Actually if you are investing with a target expectation of return for your portfolio and your borrowers repay early, you are hitting above your target return.  In this situation you can afford to reinvest in lower yielding loans and still hit your target return. Early payees are giving you a gift of able to lower risk on reinvestment. I will suggest to review all your fully paid loans to see if you can modify your investment criteria to get more of them.

Are you certain about this?  Also, you are assuming notes at the interest rate/credit quality exist to reinvest into.
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turing

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Re: Account reaches it's first birthday with a 9% Fully Paid status
« Reply #6 on: July 30, 2014, 05:18:19 PM »
Anyway, you want borrowers to pay off loans early. It will increase your returns because interest is front-loaded on amortized loans.

Maybe I'm missing something here, correct me if I am.

But the interest rate on the principal outstanding is still the same at month 0 as at month 35.  The dollar amount paid in interest is more in month 0, but interest rate doesn't change.  If you are earning 10% on the note at month 0, you are still earning 10% on the remaining principal at month 35.

Maybe you are referring to default risk is lower when they are fully paid, which is obviously true because default risk has gone to 0.

AnilG

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Re: Account reaches it's first birthday with a 9% Fully Paid status
« Reply #7 on: July 30, 2014, 05:50:10 PM »
Yes, you are correct the interest rate on outstanding principal stays the same and that is the key of why early payoff helps lender.

Let's take an example. $100 lent at 10% for three years. Borrowers repaid loan in 1 year.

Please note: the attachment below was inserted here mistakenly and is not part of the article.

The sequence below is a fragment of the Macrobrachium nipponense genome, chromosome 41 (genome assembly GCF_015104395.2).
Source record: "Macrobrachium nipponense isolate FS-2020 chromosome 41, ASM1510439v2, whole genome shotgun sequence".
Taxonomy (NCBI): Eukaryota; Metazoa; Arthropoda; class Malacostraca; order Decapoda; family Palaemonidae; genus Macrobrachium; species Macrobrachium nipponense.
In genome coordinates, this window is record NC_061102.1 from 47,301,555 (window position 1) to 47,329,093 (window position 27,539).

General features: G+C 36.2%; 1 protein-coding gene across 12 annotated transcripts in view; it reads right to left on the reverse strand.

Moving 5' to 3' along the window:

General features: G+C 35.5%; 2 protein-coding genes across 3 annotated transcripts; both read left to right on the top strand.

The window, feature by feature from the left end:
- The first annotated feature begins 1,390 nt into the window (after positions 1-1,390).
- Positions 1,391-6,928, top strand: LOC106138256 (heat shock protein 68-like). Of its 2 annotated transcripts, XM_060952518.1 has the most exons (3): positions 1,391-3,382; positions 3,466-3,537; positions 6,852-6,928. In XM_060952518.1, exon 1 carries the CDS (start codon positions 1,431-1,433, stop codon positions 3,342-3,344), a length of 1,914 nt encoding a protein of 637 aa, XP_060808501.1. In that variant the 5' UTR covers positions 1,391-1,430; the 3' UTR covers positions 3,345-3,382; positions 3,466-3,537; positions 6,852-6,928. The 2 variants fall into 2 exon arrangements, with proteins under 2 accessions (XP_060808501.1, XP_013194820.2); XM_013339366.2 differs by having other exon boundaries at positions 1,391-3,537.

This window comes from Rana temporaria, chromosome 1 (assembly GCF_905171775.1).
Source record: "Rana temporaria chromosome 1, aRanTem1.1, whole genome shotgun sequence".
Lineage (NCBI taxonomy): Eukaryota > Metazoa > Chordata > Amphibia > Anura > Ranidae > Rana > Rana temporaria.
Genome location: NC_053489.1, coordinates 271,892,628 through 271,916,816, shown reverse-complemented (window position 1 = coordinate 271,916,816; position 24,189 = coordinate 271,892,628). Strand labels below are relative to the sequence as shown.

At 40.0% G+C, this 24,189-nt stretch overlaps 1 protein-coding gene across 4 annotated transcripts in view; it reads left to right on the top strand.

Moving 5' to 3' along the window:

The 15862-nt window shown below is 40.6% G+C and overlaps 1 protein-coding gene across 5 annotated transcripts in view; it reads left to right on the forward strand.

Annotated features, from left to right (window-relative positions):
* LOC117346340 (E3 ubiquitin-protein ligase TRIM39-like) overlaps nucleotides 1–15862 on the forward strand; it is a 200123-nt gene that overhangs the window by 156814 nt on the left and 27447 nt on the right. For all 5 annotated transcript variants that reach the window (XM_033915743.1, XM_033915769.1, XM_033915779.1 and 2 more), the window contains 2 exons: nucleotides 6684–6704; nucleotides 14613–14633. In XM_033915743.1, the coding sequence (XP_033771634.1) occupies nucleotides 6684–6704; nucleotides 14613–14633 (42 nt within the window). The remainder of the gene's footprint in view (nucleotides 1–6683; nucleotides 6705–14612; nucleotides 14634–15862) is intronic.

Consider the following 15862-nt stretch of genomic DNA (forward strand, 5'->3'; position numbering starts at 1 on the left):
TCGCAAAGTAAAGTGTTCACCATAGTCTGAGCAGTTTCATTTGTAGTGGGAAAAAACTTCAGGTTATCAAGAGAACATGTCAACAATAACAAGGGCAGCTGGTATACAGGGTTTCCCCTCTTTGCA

Total Interest received if borrower followed the schedule = $16.16
Total Principal paid back = $100
Total Cash inflow = $100 + $16.16 = $116.16

Cash on Cash Return = $116.16 - $100 / $100 = 16.16% over three years

When borrower pays fully at the end of first year

Interest received in first year = $6.65
Principal received in first year = $30.07
Final payment for principal = $69.93

Total Cash inflow = $6.65 + $30.07 + $69.93 = $106.65

Cash on Cash Return = 6.65% over 1 year or 19.95% over 3 years if you keep lending $100 to borrower who pays back after a year.

Your interest realization rate = $6.65 * 3 /$16.16 = 123%


Maybe I'm missing something here, correct me if I am.

But the interest rate on the principal outstanding is still the same at month 0 as at month 35.  The dollar amount paid in interest is more in month 0, but interest rate doesn't change.  If you are earning 10% on the note at month 0, you are still earning 10% on the remaining principal at month 35.

Maybe you are referring to default risk is lower when they are fully paid, which is obviously true because default risk has gone to 0.
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Anil Gupta
PeerCube Thoughts blog https://www.peercube.com/blog
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lascott

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Re: Account reaches it's first birthday with a 9% Fully Paid status
« Reply #8 on: July 30, 2014, 05:53:42 PM »
Anyway, you want borrowers to pay off loans early. It will increase your returns because interest is front-loaded on amortized loans.

Maybe I'm missing something here, correct me if I am.

But the interest rate on the principal outstanding is still the same at month 0 as at month 35.  The dollar amount paid in interest is more in month 0, but interest rate doesn't change.  If you are earning 10% on the note at month 0, you are still earning 10% on the remaining principal at month 35.

Maybe you are referring to default risk is lower when they are fully paid, which is obviously true because default risk has gone to 0.
Here is an example with numbers on a $25 note.
Tools I use: (main) BlueVestment: https://www.bluevestment.com/app/pricing + https://www.interestradar.com/ , (others) Lending Robot referral link: https://www.lendingrobot.com/ref/scott473/  & Peercube referral code: DFVA9Y

turing